E. Paul Torrance, shown here in the mid-'80s, spent most of his career studying and encouraging students' creativity.
Credit Jeremy Rusnock / Courtesy Imagination Stage
Assistant teacher Charlotte Lang Bush draws with children at Imagination Stage in Bethesda, Md. Staff members and some students at the children's theater and arts center have taken the Torrance Test to measure their creativity.
This is the second in a three-part series aboutthe intersection of education and the arts.
Let's start with a question from a standardized test: "How would the world be different if we all had a third eye in the back of our heads?"
It's not a typical standardized question, but as part of the Next Generation Creativity Survey, it's used to help measure creativity a bit like an IQ test measures intelligence. And it's not the only creativity test out there.
Two high-school sophomores — Ethan Wynkoop and Ti-Anna Chen — sneak away from their homes in suburban Washington, D.C., and fly to Hong Kong. They're searching for Ti-Anna's father, a Chinese emigre and dissident who believes that China is just a spark away from democratic revolution.
While an immigration overhaul has drawn support from church groups, business, labor and even former opponents, there's still deep opposition — mostly centered in the Republican Party.
The last time a president tried to pass a comprehensive immigration overhaul was in 2007, and George W. Bush's fellow Republicans in Congress killed his bill. Republican strategist Kevin Madden says a lot has changed since then — including the way the Republican Party is dealing with its own internal divisions.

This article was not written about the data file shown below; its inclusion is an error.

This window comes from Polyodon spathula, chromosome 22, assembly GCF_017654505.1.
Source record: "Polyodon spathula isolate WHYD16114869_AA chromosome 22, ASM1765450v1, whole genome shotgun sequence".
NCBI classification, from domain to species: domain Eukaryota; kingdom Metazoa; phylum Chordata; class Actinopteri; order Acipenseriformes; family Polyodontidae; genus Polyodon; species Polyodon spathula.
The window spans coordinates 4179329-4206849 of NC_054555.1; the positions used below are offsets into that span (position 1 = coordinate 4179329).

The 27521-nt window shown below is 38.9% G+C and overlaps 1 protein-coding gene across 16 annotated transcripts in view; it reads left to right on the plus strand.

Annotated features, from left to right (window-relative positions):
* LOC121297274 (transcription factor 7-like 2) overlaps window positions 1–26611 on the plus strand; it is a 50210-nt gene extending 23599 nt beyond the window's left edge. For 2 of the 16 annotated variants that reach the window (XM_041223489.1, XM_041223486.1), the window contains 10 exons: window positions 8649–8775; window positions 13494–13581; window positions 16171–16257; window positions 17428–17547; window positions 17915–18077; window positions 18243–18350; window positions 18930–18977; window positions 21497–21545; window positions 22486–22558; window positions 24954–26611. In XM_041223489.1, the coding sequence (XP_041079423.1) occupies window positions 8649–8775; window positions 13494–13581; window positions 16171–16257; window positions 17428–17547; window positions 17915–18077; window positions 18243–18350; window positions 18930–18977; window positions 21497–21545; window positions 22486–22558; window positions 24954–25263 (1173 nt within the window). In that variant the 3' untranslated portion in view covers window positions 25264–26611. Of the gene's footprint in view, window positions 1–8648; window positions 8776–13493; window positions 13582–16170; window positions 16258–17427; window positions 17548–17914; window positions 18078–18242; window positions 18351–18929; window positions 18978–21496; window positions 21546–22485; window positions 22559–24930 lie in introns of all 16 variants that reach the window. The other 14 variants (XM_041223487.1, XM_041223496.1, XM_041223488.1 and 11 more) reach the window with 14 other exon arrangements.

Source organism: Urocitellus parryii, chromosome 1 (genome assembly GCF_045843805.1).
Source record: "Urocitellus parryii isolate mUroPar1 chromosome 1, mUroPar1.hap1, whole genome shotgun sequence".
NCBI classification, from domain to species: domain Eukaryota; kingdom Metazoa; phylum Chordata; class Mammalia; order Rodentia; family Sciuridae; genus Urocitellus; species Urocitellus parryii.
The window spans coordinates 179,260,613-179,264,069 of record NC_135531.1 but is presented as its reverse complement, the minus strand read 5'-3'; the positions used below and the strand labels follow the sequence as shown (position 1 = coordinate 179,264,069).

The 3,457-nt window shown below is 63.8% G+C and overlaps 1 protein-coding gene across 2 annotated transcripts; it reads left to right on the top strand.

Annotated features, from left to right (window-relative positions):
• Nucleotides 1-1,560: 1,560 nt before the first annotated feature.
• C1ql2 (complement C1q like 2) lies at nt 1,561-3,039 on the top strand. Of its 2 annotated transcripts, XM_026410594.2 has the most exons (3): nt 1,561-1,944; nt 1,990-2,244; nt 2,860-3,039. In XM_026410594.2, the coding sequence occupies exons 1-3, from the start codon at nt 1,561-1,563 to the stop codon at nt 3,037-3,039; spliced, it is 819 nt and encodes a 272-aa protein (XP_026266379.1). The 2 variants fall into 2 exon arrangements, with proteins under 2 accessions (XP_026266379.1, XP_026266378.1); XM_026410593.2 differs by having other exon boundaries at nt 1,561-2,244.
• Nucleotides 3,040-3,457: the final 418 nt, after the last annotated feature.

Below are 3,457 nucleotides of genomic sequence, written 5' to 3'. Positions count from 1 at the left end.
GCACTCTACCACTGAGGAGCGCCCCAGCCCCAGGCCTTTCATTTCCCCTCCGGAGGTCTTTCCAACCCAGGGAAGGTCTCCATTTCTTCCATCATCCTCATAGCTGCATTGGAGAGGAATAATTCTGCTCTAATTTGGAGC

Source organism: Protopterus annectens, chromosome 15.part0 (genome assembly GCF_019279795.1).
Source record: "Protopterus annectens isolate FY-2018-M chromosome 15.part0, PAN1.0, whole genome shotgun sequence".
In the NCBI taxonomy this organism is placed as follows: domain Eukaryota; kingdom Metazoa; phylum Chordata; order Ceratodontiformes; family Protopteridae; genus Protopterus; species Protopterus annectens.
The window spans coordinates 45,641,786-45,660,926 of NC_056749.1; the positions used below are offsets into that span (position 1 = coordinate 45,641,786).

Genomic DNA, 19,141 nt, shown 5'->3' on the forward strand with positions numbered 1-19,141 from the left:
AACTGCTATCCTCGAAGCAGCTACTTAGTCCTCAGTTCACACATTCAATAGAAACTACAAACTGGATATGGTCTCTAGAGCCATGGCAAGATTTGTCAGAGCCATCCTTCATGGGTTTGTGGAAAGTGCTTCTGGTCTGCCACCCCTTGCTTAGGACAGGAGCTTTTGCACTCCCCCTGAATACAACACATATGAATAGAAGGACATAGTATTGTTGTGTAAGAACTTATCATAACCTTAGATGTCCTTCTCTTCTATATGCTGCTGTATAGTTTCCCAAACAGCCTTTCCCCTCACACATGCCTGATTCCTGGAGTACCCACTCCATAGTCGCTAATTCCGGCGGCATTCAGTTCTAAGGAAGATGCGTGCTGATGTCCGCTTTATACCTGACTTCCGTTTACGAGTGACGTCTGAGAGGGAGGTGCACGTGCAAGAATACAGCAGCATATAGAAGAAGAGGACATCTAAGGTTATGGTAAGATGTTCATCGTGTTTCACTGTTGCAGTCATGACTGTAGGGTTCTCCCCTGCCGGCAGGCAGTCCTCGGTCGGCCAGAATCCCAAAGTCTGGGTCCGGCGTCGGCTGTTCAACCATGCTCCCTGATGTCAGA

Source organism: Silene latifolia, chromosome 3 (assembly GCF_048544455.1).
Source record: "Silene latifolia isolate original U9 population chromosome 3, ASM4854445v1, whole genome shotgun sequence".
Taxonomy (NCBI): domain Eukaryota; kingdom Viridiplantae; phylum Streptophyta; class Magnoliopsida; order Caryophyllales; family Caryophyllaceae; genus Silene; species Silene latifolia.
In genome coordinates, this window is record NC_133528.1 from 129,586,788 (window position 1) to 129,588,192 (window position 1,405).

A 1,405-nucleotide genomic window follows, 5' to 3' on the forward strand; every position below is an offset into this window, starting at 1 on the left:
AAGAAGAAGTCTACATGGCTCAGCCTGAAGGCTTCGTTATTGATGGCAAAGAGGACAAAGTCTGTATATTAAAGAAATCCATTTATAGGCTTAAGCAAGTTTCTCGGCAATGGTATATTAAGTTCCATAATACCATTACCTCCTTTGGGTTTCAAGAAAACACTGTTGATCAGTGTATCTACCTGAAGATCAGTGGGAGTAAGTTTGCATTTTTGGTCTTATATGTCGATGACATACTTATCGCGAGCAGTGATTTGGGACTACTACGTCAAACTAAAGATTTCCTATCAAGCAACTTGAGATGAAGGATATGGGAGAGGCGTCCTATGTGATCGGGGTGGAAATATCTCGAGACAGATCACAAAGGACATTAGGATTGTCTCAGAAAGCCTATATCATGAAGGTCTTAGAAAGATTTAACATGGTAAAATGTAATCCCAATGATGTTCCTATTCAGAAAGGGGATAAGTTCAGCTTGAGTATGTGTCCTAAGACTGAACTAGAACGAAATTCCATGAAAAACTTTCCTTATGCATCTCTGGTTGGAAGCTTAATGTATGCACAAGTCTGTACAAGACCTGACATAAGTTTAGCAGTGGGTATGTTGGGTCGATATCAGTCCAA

President Obama makes a statement on gun violence as Vice President Joe Biden, former U.S. Rep. Gabrielle Giffords and family members of Newtown, Conn., shooting victims look on at the White House Rose Garden.
Originally published on Wed April 17, 2013 5:36 pm
A bipartisan compromise that would have expanded federal background checks for firearms purchases has been rejected by the Senate.
The defeat of the measure by a 54-46 vote — six votes shy of the number needed to clear the Senate — marks a major setback for gun-control advocates, many of whom had hoped that Congress would act to curb gun violence in the wake of December's Newtown elementary school massacre, where 20 students and six adults were killed.